Thursday, 27 October 2016
As this is my 200th pub, I thought that I'd treat you to what was once a traditional canalside pub in the village at the centre of the English Canal system on the Grand Union Canal.
My first ever visit to this pub was in April 1980 when it had a different name and I wasn't taking photos of the pubs we visited! On that trip we stopped at Braunston three times and I remember at least once visiting the pub. I recall it as being a fairly large place with different rooms, especially the cosy bar by the canal decked out in traditional canal style.
My first 'documented' visit to The Boatman (as it was known then, previously the Rose & Castle) was on the evening of Sunday 20th July 1986.
Back in those days it was a Mann's pub as so many were in that part of the world. As I recall it hadn't changed much from the previous visit.
We didn't return again until Friday 25th September 1992 for an evening in Braunston.
Very little appeared to have changed. During this period, our boat Emma Jane was moored 'down South' and so Braunston became a regular stopping place for a few years.
So, we were back a year later on Thursday 23rd September 1993 for another evening stopover.
This time you get the land lubbers' view, but the pub was unchanged.
Another year, another visit; this time on Thursday 1st September 1994 at lunchtime, which explains how we managed to get a mooring right outside the pub!
Still little in the way of changes!
In 1995 we moved our boat back to the Midlands and didn't return until the evening of Wednesday 24th June 1998.
It had been taken over, completely refurbished and renamed to the slightly incongruous, The Mill House. Although it had been due for some redecoration and tlc, this renovation had removed any character that had been in the old pub.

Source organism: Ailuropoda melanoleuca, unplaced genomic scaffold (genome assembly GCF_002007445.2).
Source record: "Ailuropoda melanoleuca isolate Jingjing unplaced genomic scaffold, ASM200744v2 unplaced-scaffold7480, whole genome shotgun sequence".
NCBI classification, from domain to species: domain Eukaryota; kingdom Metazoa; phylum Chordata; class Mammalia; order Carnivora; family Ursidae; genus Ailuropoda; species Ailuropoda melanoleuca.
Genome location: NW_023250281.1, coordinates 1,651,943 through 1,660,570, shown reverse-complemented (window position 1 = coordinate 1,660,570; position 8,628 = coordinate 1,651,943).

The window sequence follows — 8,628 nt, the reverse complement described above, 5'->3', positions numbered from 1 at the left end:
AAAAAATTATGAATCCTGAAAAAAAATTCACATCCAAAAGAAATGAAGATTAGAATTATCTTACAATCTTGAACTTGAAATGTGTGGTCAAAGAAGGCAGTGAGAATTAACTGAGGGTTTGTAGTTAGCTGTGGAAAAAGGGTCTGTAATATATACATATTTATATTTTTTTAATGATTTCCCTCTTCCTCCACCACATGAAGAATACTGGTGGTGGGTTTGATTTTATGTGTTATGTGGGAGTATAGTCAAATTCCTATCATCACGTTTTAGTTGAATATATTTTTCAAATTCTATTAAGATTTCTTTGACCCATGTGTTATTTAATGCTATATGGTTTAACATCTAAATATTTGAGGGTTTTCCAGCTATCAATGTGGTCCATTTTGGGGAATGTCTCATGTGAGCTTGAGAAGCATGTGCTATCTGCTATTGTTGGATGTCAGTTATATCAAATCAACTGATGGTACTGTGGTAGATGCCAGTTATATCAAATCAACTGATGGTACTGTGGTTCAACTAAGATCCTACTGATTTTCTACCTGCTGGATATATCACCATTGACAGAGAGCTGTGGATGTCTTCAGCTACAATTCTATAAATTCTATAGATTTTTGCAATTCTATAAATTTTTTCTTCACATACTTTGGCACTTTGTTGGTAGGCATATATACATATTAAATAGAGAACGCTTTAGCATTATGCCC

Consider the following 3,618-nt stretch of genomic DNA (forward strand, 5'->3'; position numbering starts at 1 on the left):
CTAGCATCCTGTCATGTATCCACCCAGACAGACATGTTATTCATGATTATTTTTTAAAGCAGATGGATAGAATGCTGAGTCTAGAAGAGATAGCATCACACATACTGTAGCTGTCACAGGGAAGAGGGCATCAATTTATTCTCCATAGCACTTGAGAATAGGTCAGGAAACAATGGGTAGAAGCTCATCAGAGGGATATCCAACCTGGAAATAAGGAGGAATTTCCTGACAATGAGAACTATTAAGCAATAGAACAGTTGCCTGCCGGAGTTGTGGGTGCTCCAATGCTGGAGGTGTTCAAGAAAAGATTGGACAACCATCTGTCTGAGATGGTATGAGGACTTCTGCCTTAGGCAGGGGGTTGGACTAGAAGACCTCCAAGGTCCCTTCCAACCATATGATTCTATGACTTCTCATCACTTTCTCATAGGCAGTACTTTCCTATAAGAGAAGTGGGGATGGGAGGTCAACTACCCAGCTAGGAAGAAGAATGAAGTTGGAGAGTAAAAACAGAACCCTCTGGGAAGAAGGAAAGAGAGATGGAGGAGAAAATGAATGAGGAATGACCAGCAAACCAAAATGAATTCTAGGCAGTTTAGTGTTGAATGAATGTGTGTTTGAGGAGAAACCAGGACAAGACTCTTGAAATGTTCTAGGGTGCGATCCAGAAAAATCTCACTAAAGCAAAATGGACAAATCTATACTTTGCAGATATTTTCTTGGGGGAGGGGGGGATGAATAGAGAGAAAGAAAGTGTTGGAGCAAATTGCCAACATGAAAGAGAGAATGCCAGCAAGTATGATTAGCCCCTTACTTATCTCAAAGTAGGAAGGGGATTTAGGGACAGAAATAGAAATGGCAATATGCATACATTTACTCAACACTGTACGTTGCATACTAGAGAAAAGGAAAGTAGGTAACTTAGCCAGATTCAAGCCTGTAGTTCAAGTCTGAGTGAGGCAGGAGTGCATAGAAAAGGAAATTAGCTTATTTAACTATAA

Several more years passed and we returned on Saturday 28th May 2005, again in the evening.
This time we popped in and had a meal, but it was something of a disaster! It was Spring Bank Holiday, it had been a nice day so the pub had run out of lots of things, one of which was butter for the bread rolls! It is inconvenient and frustrating when pubs run out of things, but when the staff become surly and downright unpleasant I draw the line.
In those circumstances, if our waitress had said something along the lines of, "We've been very busy today and we've run out of various items. You're welcome to stay and sample what is available, but it may take some time to arrive." Then we can make the choice as to whether we stay or go and, if we choose to stay, we know what we've let ourselves in for!
Needless to say, we didn't return for another few years and, when we did, we only had a pint before moving on to find food.
This was on the evening of Sunday 24th May 2009 - again Spring Bank Holiday. This time we were prepared and, after the pint in The Millhouse, we headed into Braunston for our food. Unfortunately for us, The Old Plough was extremely busy and after an hour with no food appearing (and not very likely too either!) we cut our losses and got a taxi to Daventry to eat!
As you can imagine, Braunston was becoming a bit of a 'no-go' place for us until lunchtime on Sunday 6th November 2011 on our final voyage with Emma Jane.
It had undergone a Martson's refurbishment and renamed, more appropriately, as The Boathouse. We had lunch there and the service was far better than our previous experience!